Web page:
TPA Joins Coalition Urging Support for “P3” Legislation for Public Buildings

Ross Marchand

June 16, 2017

Over the past few years, the Taxpayers Protection Alliance (TPA) has highlighted numerous examples of waste in the construction of public works, including government headquarters, schools, and roads. Leveraging private funds to pursue public projects can shield taxpayers from these risks, and harness efficiencies not normally achievable in the public sector. Unfortunately, the public-private partnership (PPP) model is discouraged by the federal tax code, which limits the amount of private funding that can be used in a project financed by tax-exempt bonds. To loosen this restriction, TPA supports the Public Buildings Renewal Act (H.R. 960 in the House and S. 326 in the Senate), which would make public buildings eligible for qualified private activity bond (PAB) financing. State and local governments would finally be able to invite private players onto public projects with tax-exempt bond financing, resulting in significant taxpayer savings and faster completion times. TPA signed onto this coalition letter, organized by the National Taxpayers Union (NTU), in support of the legislation.

Read the full letter below:

May 18, 2017

Dear Member of Congress:

On behalf of our organizations’ members across America, we write in strong support of the Public Buildings Renewal Act (H.R. 960 in the House and S. 326 in the Senate). As advocates for overburdened taxpayers, we believe this innovative yet practical proposal will harness the expertise of the private sector in ensuring cost-effective construction of schools, hospitals, and other government structures. In a year when Congress and the Administration are focused on making the tax system more equitable and uniform, expanding infrastructure investment, and maximizing the value of every government dollar, few other pieces of legislation can so admirably answer to all of these purposes.

During our many combined years of experience, we know all too well the poor oversight and accountability that often plague the construction and maintenance of government facility projects. The results can be projects that are over budget, behind schedule, or ill suited to efficient long term asset management practices. One way to break this cycle of waste is through Public Private Partnerships (PPP), where a single private consortium is made responsible for designing, building, operating, and maintaining a government structure. This arrangement, which is more fully guided by the lifecycle costs of a given project, also has the advantage of transferring the risk of excessive costs or delays from taxpayers to the consortium and its investors. Equally important, it has functioned well in the real world. Although primarily limited to road and water projects in the U.S., elsewhere around the world PPPs are commonplace for schools and other social infrastructure, encouraging fiscal discipline in hundreds of instances.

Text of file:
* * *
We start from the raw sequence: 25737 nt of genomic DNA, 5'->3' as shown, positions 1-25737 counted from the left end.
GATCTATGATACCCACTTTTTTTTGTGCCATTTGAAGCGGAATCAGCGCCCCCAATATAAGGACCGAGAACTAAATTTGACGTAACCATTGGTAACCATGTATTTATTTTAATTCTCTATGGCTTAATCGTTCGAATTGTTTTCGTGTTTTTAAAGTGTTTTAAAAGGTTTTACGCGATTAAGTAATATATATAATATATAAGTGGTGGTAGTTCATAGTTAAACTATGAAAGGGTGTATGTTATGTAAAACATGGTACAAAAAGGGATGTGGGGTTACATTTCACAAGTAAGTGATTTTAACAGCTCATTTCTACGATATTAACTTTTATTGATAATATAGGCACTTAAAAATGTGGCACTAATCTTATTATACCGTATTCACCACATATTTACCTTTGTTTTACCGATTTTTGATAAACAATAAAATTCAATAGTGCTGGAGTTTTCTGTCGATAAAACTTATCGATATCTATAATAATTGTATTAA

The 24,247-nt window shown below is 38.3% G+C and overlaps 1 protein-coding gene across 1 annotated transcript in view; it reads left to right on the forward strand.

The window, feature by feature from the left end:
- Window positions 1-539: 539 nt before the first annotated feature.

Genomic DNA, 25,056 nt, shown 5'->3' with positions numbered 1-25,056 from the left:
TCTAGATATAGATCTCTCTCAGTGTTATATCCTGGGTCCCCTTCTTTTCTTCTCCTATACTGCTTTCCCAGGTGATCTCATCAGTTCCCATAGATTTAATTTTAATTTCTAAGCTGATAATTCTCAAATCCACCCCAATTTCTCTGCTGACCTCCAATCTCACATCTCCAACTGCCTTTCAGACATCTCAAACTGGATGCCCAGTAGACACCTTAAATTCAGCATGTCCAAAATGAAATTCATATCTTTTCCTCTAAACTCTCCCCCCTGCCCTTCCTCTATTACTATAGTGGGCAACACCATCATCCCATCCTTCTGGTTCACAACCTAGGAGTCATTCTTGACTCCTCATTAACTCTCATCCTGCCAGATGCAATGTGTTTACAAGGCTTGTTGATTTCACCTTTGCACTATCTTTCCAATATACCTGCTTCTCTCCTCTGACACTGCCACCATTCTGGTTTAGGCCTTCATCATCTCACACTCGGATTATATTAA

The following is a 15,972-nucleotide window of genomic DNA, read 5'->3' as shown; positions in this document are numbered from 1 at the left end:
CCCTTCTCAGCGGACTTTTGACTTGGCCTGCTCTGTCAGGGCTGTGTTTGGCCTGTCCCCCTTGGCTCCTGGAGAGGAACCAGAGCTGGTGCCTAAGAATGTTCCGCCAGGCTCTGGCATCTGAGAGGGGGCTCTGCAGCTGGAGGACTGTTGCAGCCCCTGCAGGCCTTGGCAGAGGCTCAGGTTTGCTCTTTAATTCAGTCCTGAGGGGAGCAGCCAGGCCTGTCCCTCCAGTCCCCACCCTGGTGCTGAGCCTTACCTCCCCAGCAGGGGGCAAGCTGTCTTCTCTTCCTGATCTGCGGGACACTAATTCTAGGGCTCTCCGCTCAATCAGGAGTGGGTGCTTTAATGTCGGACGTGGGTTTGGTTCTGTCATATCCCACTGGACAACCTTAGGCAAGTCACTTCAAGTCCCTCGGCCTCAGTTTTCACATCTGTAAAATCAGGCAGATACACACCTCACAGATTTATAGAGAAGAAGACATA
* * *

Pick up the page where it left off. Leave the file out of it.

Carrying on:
For America to experience more benefits of PPPs, Congress must remove an obstacle: when constructing public buildings (as opposed to roads or water infrastructure), state and local governments must essentially choose between a PPP structure employing taxable financing, or tax-exempt financing without the benefit of a PPP. H.R. 960 and S. 326 would address this untenable situation, by adding public buildings to the 15 categories of infrastructure projects under federal law for qualified private activity bond (PAB) financing.

H.R. 960 and S. 326 are very carefully drafted to reflect both current needs and the possibility of comprehensive tax reform, so that they will stand the test of time. Furthermore, in recognition of past policy failures that have earned taxpayers’ ire, the bill specifically excludes unwarranted applications such as sports stadiums, retail food outlets, and entertainment facilities. Finally, the Joint Committee on Taxation has estimated a reduced federal revenue effect $48 million total over ten years. Even this relatively minor impact, already massively outweighed by the savings of PPPs themselves, would be further mitigated in other ways. The pressure on state and local property taxes, and on behalf of ill-advised federal assistance schemes for local construction, would be diminished.

PPPs are not ideal for every situation, especially if they are misused to secure a competitive advantage against purely private service providers. Furthermore, experts disagree on the true scope of the public infrastructure “backlog,” and officials at all levels should ask difficult and thorough questions about such assessments. Nonetheless, whatever the estimates may be, it is prudent to approach government construction and renovation projects in a manner that stresses better stewardship of tax dollars.

For all the foregoing reasons, we urge you to support the Public Buildings Renewal Act. Given the legislation’s bipartisan pedigree among Members on both tax-writing committees, the time is especially ripe to take this step forward.


National Taxpayers Union

Taxpayers Protection Alliance

American Business Defense Council

American Commitment

Americans for Prosperity

Citizen Outreach

Competitive Enterprise Institute

Consumer Action for a Strong Economy

Institute for Liberty

Small Business & Entrepreneurship Council